this should work too : http://codepen.io/anon/pen/fiHCv

(from my comment to get your feeling about it :) )

It might work using calc() to reduce width of blocks to let shadows being seen and rework margin and padding for nicer layout

div#column-container {   
    /* Set 2 columns*/
    column-count: 2;
  column-gap:0;
  width:80%;
  margin:auto;
  padding:20px 0;
}

div#column-container div {
    background-color: yellow;
    box-shadow: 0px 0px 15px #000; 

    /* Make sure that yellow div is not split between columns */
    display: inline-block;
  /* leave room for shadow to be drawn */
    width: calc(100% - 30px);
    /* the rest - just to better present the problem */
    height: 70px;
    margin: 20px;    
}

manage margin and padding, so top of columns may be on same vertical level and fit to your grid

share|improve this answer

Chrome is failing to compensate for the extra width added by the shadow.

If you add "text-align: center;" to the div#column-container, the yellow inner div will center and you can now see shadow on the left edge.

If change the insignificant "width: 100%;" on the yellow inner div to "width: 85%;" (or a width of your choice) now there is room for the entire shadow.

div#column-container {   
  /* Set 2 columns*/
  -moz-column-count: 2;
  -webkit-column-count: 2;
  column-count: 2;

   /* insignificant - except text-align, which corrects Chrome */
  width: 50%;
  text-align: center;
}

div#column-container div {
  background-color: yellow;

  /* set shadow for yellow elements */
  box-shadow: 0px 1px 3px #000;
  -webkit-box-shadow: 0px 0px 15px #000;
  -moz-box-shadow:    0px 0px 15px #000;
  box-shadow:         0px 0px 15px #000; 

  /* Make sure that yellow div is not split between columns */
  display: inline-block;

  /* the rest - width was significant for Chrome, you may need to adjust for your real project */
  width: 85%;
  height: 70px;
  margin-top: 0;
  margin-bottom: 20px;    
}

Here is a jsFiddle.

share|improve this answer

Here's a simple work-around for Chrome: For your yellow blocks, just change the width and the margin. For the drop-shadow to show up you want to make sure there is some margin room around the block.

width: 80%;
margin: 1em 10%;

http://jsfiddle.net/dPg2n/1/ --- Works in both Chrome 31 and FireFox 10.0.2.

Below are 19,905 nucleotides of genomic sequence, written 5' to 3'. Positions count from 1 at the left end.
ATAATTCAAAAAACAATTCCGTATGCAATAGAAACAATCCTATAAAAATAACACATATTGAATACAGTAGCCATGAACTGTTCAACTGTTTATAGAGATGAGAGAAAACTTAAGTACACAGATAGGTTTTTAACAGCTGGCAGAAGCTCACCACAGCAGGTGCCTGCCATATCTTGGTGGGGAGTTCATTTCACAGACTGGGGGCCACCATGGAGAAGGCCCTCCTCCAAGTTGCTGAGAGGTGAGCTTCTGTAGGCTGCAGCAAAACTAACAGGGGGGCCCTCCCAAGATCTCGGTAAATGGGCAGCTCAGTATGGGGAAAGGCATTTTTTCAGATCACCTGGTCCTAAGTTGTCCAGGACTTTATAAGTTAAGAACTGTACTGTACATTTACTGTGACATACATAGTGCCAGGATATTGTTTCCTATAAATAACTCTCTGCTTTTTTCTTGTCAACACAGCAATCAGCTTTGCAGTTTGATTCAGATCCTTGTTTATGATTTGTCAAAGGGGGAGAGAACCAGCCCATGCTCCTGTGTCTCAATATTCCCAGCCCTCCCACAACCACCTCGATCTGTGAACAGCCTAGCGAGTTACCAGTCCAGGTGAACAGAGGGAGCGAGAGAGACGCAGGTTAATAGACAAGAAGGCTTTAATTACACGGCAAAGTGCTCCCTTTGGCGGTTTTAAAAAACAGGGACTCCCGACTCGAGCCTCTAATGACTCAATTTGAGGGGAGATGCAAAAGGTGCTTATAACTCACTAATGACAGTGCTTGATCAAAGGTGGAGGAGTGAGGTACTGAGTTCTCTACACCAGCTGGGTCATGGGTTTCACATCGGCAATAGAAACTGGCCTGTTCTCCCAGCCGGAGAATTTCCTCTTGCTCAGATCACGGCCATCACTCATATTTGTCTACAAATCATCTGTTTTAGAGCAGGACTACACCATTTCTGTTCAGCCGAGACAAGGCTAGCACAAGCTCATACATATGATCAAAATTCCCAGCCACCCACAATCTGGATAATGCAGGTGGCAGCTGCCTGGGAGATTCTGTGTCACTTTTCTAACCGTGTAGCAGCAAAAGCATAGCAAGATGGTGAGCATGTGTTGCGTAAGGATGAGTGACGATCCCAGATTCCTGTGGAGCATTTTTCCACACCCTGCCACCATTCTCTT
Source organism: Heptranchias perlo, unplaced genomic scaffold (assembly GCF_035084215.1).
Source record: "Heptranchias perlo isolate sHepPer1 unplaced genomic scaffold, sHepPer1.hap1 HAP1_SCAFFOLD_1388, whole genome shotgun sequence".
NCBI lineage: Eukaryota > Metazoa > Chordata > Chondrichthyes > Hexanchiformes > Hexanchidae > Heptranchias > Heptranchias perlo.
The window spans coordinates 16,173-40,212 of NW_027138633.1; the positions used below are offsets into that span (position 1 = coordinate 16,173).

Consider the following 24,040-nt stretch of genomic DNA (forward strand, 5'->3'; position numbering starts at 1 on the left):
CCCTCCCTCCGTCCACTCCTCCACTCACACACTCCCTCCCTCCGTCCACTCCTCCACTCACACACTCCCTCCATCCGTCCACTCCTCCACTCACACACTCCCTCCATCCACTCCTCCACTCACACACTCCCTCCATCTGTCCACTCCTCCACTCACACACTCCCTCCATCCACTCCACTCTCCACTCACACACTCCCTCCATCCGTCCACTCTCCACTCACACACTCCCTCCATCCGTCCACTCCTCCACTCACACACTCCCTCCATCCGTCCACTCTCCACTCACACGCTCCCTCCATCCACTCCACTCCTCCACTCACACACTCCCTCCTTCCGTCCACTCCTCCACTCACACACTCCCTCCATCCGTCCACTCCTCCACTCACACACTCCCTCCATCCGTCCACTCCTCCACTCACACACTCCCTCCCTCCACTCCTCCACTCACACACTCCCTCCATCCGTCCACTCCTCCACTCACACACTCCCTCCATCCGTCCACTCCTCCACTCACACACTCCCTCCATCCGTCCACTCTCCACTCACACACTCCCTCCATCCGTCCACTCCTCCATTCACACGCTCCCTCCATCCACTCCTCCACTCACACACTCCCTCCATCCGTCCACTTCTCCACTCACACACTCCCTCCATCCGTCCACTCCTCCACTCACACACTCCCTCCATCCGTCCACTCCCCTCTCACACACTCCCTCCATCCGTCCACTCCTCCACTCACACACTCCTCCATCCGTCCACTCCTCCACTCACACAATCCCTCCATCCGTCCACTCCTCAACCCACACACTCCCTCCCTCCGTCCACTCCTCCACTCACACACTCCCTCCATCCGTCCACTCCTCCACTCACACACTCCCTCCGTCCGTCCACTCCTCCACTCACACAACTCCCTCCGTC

share|improve this answer

I think column-count is conflicting with chrome...

Try This,

div#column-container {
/* Set 2 columns*/

 /* insignificant */
width: 50%;

}

div#column-container div { background-color: yellow;

/* set shadow for yellow elements */
box-shadow: 0px 0px 15px #000;
-webkit-box-shadow: 0px 0px 15px #000;
-moz-box-shadow:    0px 0px 15px #000;


/* Make sure that yellow div is not split between columns */
display: inline-block;

/* the rest - not significant */
width: 46%;
height: 70px;
margin-top: 0;
margin-bottom: 20px;    
margin-right: 2%;    
float:left;

}

share|improve this answer
1  
Thanks for an idea of workaround, but it is not equivalent - when boxes are rendered as a standard floats, not columns, the order is different: jsfiddle.net/buli_pl/bbA5q –  buli Jul 26 '13 at 13:21
    
I think that a better option (but still a workaround) is to over-size the column element's width and also add side margins to your shadow-casting elements. However, this is unfortunately the best solution without resorting to something other than columns, which offers absolutely no column-to-shadow overlap (because it will visibly clip/crop your shadows if you overlap at all). :( Cheers. –  Slink Aug 6 '13 at 17:59
div#column-container {   
    /* Set 2 columns*/
    overflow: hidden;
    padding: 5px;
    display: block;

     /* insignificant */
    width: 50%;
}

div#column-container div {
    background-color: yellow;
    float: left;
    width: 40%;
    margin: 5%;

    /* set shadow for yellow elements */
    box-shadow: 0px 1px 3px #000;
    -webkit-box-shadow: 0px 0px 15px #000;
    -moz-box-shadow:    0px 0px 15px #000;
    box-shadow:         0px 0px 15px #000;

    /* Make sure that yellow div is not split between columns */
    display: block;

    /* the rest - not significant */
    height: 70px;
}

This will give you almost similar look.

And the Fiddle is here.

P.S.Alter the margin and width values by yourself to make the boxes closer as per your requirement.

share|improve this answer
1  
As in other comments, please note that boxes are not numbered the same when using floating boxes! ;) –  buli Jul 26 '13 at 13:27